Growing up in Bombay, I was never afraid of traveling alone. As I used to quip, this is one of the most populated cities in the world—how am I really ever alone!  I wasn’t nervous about getting into a train at night. When I was studying for my bachelors degree, I often stayed late in college or had “study dates” with friends and didn’t think twice about reaching home after 10 pm.  When I graduated and accepted  my first job  in medical equipment sales, I didn’t blink when I had to travel all alone to parts of Bombay that I had never been to (or never even heard of)  alone to visit medical clinics.

That is not to say that there were no incidents.  Eve-teasing (rather a benign sounding term for  what is actually public sexual harassment) was common. A few gropes here and there were expected. My girlfriends and I all had several of these stories to share. Of the guy who pinched your butt in a crowded railway station. Of the guy who grabbed your boobs as he rushed past you on the road.  Of the guys who passed lewd comments while you walked to buy a packet of bread. We spoke about the group of guys who sang the latest Hindi film song accompanied by suggestive gestures. And about the creepy fellows who crank-called your home, when you were all alone. Or even more frightening—of those men who followed you home silently everyday till you decided to take a new route home.

Despite this, I was proud of being a Bombay-girl. I counted these “inconveniences” as a payback for the independence that I had.  I was proud of the fact that I could travel alone to meet friends –unlike my cousins in Kerala. I didn’t need a 10 year old boy to accompany me and my girlfriends if I wanted to see a movie in the evening. I was never scared of using public transport unlike my friends from Delhi. I didn’t need to cover myself from head to toe unlike some of the folks I knew who lived in smaller towns (read: any place other than a metro city). I was a Bombay girl.  I was confident. I could handle eve-teasing. I know how to navigate an unknown area. I was not embittered or terrified or traumatized by these events.  As far as I knew it – these were reprehensible acts performed by cowardly men but it was a part and parcel of life.

But now after years of being in the US, these media reports have made me question my former reaction to such incidents.  In the last 13 years that I have spent in US, I have been heckled just once (I was so out of practice of handling this that I was flustered and hurried away) I don’t have to watch how I sit in public (cross my legs – in Bombay, don’t cross legs in Kerala). I haven’t had to worry about getting into an empty train compartment.  I don’t worry if my dress will make me a target for attention. I haven’t needed to watch or worry if I am showing too much cleavage or if my bra-strap is showing. I can laugh out loud and not worry about getting noticed. I don’t have to clutch a book to my chest when I walk in a crowded mall. I haven’t ever needed a sharp implement (safety pins/hair pins) to discourage wandering hands when I am seeing a movie.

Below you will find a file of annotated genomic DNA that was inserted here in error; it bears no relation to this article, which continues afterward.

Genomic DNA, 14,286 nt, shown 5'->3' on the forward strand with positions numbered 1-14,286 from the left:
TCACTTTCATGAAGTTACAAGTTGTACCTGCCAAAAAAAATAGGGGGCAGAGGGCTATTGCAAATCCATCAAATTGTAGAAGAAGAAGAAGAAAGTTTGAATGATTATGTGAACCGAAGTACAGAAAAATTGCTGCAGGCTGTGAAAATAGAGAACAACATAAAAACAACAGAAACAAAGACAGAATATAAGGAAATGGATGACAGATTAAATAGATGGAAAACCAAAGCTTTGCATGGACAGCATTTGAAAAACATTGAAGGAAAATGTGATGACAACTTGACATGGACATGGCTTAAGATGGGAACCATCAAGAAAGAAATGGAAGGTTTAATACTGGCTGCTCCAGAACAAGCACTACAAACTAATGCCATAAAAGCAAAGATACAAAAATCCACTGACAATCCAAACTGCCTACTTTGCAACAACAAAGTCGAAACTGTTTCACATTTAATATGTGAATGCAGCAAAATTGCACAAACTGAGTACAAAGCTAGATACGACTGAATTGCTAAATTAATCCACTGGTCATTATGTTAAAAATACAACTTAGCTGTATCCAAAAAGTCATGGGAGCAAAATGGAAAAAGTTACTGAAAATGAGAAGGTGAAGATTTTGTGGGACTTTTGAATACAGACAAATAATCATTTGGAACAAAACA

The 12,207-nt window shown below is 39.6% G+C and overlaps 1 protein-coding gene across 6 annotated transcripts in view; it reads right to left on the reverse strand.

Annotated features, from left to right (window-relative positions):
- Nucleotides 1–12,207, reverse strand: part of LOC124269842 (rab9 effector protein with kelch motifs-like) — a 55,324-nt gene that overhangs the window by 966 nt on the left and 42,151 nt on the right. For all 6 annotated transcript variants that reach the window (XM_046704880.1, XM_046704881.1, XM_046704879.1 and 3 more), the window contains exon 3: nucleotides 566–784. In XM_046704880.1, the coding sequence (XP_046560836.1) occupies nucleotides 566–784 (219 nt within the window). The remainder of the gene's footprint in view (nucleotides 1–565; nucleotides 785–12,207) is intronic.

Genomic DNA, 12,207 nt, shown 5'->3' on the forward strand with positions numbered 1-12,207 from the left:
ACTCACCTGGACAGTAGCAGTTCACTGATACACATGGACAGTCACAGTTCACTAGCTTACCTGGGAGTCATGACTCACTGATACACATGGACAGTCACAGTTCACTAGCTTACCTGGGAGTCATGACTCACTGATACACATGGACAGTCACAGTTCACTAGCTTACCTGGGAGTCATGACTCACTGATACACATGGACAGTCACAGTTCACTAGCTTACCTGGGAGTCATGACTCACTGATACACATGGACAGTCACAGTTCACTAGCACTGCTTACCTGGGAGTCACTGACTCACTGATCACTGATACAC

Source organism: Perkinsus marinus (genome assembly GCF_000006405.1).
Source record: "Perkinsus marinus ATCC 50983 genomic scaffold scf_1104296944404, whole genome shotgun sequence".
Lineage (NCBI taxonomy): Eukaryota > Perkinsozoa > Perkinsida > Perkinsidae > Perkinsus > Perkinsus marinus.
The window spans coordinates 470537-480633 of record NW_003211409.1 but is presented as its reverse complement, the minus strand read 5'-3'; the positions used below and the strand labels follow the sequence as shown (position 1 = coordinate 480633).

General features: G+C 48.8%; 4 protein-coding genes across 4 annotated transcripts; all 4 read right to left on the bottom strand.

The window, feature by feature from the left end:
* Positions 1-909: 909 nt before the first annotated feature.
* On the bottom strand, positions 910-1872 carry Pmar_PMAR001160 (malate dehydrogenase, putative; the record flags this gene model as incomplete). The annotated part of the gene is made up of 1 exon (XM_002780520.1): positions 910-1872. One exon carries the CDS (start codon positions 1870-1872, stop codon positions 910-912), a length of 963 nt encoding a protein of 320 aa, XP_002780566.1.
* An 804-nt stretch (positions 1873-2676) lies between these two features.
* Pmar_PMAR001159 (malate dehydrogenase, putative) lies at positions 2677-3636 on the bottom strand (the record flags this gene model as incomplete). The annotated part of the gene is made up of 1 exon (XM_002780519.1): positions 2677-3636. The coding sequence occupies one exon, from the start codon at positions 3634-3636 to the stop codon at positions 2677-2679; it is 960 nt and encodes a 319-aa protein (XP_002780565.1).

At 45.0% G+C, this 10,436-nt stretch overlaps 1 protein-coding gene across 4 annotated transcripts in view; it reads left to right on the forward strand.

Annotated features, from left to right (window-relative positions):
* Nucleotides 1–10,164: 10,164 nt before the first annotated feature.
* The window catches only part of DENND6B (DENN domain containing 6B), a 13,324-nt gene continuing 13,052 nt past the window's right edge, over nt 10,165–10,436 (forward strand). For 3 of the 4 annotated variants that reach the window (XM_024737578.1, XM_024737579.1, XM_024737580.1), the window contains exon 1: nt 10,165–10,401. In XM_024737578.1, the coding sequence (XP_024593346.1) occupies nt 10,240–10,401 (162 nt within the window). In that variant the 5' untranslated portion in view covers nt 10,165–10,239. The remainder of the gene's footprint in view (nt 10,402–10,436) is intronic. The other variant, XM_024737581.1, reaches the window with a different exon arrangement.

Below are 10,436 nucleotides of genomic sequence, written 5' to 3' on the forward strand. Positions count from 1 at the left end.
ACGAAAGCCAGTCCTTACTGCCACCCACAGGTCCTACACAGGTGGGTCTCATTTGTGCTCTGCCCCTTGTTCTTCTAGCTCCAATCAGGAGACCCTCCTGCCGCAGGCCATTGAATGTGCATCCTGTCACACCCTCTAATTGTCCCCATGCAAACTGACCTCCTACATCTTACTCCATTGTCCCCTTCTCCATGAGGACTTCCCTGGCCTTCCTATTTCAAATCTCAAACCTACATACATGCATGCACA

I can understand when people say it is not fair to compare the two countries. And I don’t intend to justify or rationalize the differences.  In fact, I am actually feeling guilty (almost like I am committing treason) when I feel relieved about not having to face eve-teasing. I didn’t even realize what a burden I was carrying till I didn’t have to carry it anymore! Its strange and very sad that I was proud of being a Bombay girl because I could survive the eve-teasing when it would have been much better to be proud of being a Bombay girl because I didn’t have to face any!

Food Tour Of Greenwich Village, New York City

Posted August 17th, 2013 by Deepa and filed in Food, Travel
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NYC Trip1We spent the last weekend visiting friends in the New Jersey area and took the opportunity to see the Greenwich Village in New York City.  We have been to New York City several times but have always spent most of our time visiting the main tourist destinations in Manhattan. This time we decided to skip that and do something different. While doing some internet research on local attractions, I came up on a site that offers food tours for Greenwich village. Intrigued by the idea of a food tour, I explored some more and found out that there were several recommended food joints in that area.  After some more Google searches and reading a couple of food blogs I came up with my own itinerary for a food tour of Greenwich village.

My friend Pooja lives in New Jersey so, we took the train from her place to 9th Street Metro and walked down a few blocks to Washington Square Park in Greenwich Village. At the entrance of the park is a large Arch modeled after the Arch de Triomphe in Paris. The park is dominated by a large fountain in the center but surrounding it are strolling areas, gardens, play-area for kids, benches and an open air chess tables.  It was fairly crowded with locals and tourists relaxing, reading, eating, playing and enjoying the open air band. Annika was enthralled by the drummer and spent quite a bit of time dancing to the beats.  After spending about half an hour there, we crossed the garden and entered Macdougal Street where our food tour started in earnest. Continue Reading »